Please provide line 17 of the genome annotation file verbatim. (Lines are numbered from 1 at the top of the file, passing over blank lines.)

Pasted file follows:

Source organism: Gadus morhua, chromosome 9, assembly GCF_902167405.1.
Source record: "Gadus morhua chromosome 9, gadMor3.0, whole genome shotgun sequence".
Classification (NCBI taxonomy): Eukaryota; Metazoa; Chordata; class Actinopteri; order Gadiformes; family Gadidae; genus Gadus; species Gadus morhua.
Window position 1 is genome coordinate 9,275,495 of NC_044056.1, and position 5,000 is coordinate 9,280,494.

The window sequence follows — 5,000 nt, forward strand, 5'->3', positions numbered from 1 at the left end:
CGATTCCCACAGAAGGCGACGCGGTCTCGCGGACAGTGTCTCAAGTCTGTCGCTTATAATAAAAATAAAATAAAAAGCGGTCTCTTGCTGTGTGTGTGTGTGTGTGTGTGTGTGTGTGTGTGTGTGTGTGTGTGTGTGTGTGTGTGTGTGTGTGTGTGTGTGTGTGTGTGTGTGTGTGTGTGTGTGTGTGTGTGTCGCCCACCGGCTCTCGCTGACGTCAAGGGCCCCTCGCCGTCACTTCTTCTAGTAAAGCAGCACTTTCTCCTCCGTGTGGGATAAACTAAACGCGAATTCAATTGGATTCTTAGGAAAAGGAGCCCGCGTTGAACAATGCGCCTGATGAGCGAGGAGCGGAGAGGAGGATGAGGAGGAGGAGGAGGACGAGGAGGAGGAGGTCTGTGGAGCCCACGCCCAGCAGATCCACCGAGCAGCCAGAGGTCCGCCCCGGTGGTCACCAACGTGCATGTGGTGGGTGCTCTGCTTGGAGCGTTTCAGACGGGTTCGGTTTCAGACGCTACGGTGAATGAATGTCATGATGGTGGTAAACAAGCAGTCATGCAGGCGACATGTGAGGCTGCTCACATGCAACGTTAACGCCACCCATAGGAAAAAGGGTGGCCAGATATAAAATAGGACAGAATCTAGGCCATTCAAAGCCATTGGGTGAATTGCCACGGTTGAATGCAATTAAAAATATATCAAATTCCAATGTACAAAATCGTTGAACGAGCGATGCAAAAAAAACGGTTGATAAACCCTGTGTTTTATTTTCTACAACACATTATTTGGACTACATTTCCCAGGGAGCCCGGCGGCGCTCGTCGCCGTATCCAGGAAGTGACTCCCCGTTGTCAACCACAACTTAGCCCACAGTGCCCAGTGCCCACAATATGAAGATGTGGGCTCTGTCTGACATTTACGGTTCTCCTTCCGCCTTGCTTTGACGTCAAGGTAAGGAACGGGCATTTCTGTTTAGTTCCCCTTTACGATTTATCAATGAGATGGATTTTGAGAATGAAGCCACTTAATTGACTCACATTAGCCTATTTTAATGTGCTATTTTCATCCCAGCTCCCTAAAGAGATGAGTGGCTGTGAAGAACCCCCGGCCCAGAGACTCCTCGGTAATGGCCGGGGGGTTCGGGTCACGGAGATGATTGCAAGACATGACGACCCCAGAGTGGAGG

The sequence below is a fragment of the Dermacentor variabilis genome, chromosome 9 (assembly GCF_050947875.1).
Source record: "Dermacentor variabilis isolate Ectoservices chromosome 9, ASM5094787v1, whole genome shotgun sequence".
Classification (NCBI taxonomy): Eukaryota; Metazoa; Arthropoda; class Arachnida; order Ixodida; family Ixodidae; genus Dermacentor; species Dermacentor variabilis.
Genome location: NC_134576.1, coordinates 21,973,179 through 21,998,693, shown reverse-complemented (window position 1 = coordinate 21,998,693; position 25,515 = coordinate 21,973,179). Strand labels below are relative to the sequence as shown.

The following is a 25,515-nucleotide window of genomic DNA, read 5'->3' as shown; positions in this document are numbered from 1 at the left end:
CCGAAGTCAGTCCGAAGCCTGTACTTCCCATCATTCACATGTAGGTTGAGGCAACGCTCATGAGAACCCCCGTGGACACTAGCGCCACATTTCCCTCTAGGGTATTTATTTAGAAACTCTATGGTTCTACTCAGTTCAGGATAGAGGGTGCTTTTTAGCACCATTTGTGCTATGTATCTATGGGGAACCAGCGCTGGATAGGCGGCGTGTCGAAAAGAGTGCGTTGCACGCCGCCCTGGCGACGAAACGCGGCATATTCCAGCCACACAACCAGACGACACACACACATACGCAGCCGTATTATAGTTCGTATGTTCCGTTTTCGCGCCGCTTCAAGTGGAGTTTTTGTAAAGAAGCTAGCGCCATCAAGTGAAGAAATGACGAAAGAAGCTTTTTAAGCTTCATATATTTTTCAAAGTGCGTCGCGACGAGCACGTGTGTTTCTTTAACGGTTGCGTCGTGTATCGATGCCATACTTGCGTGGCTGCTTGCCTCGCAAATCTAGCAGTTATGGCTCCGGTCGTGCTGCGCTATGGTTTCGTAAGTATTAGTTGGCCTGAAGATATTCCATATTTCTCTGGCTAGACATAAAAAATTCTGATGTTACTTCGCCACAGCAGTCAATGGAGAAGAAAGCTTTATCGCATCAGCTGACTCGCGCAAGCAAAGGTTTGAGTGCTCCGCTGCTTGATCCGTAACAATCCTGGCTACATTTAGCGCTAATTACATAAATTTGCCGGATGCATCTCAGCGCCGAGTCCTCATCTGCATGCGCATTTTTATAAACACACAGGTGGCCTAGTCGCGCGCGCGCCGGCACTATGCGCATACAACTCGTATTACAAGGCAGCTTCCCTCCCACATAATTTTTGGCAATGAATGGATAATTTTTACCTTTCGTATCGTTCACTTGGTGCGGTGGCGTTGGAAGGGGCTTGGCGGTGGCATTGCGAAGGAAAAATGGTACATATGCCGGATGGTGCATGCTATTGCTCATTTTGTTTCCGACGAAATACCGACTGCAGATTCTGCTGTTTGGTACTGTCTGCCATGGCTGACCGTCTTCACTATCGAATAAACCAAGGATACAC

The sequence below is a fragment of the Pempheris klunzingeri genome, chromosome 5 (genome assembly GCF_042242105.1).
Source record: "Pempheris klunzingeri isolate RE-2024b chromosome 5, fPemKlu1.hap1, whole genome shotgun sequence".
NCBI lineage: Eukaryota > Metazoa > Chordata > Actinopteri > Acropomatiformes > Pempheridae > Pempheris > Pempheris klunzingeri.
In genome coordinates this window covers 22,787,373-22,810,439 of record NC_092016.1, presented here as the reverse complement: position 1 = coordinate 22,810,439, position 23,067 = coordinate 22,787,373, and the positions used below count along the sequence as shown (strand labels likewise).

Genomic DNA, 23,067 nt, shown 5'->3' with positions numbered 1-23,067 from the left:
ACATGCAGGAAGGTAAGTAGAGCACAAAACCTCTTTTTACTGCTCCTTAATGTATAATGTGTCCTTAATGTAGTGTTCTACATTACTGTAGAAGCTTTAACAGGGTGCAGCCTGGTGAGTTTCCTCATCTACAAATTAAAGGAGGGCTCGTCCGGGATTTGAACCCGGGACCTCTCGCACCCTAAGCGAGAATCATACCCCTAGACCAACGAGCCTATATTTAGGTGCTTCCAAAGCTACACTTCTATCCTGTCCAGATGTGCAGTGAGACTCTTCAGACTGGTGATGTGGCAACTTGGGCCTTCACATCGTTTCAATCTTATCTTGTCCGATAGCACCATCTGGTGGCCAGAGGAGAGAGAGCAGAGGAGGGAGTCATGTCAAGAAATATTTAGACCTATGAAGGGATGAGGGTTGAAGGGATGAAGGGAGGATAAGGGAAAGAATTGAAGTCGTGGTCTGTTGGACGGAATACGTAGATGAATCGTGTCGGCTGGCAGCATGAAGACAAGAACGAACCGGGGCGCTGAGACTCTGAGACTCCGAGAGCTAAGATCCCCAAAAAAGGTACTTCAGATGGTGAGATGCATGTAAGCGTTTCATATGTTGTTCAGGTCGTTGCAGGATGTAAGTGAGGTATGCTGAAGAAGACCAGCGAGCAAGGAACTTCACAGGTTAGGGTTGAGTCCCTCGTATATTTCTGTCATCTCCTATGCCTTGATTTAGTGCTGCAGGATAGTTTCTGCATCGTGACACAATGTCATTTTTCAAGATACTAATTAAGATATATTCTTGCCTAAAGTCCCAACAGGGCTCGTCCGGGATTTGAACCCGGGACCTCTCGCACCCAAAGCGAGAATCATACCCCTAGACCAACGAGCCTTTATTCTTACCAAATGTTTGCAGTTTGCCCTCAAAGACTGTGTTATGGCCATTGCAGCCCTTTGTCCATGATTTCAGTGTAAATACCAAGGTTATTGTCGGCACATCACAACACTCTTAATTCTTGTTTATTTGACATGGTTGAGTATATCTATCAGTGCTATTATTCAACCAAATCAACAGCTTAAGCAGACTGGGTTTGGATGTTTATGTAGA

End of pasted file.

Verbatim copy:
Genomic DNA, 23,067 nt, shown 5'->3' with positions numbered 1-23,067 from the left: